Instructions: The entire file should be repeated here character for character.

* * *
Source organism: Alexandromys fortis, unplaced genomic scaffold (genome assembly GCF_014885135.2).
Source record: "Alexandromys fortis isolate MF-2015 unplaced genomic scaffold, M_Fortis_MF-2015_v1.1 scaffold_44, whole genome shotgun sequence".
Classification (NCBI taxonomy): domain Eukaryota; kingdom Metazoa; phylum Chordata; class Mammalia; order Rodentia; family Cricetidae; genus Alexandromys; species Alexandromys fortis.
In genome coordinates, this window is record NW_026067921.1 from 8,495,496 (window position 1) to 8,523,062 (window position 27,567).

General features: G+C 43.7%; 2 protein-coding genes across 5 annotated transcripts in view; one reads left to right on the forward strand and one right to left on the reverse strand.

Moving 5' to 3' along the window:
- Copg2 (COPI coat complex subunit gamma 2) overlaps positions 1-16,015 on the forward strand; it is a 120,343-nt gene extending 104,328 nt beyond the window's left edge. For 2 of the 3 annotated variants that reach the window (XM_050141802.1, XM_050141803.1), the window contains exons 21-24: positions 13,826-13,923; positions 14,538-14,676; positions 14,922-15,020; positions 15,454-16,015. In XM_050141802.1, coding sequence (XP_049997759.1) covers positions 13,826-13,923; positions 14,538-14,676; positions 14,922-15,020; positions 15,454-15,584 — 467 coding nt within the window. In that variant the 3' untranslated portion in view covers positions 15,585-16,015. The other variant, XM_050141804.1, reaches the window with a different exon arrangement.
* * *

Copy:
Source organism: Alexandromys fortis, unplaced genomic scaffold (genome assembly GCF_014885135.2).
Source record: "Alexandromys fortis isolate MF-2015 unplaced genomic scaffold, M_Fortis_MF-2015_v1.1 scaffold_44, whole genome shotgun sequence".
Classification (NCBI taxonomy): domain Eukaryota; kingdom Metazoa; phylum Chordata; class Mammalia; order Rodentia; family Cricetidae; genus Alexandromys; species Alexandromys fortis.
In genome coordinates, this window is record NW_026067921.1 from 8,495,496 (window position 1) to 8,523,062 (window position 27,567).

General features: G+C 43.7%; 2 protein-coding genes across 5 annotated transcripts in view; one reads left to right on the forward strand and one right to left on the reverse strand.

Moving 5' to 3' along the window:
- Copg2 (COPI coat complex subunit gamma 2) overlaps positions 1-16,015 on the forward strand; it is a 120,343-nt gene extending 104,328 nt beyond the window's left edge. For 2 of the 3 annotated variants that reach the window (XM_050141802.1, XM_050141803.1), the window contains exons 21-24: positions 13,826-13,923; positions 14,538-14,676; positions 14,922-15,020; positions 15,454-16,015. In XM_050141802.1, coding sequence (XP_049997759.1) covers positions 13,826-13,923; positions 14,538-14,676; positions 14,922-15,020; positions 15,454-15,584 — 467 coding nt within the window. In that variant the 3' untranslated portion in view covers positions 15,585-16,015. The other variant, XM_050141804.1, reaches the window with a different exon arrangement.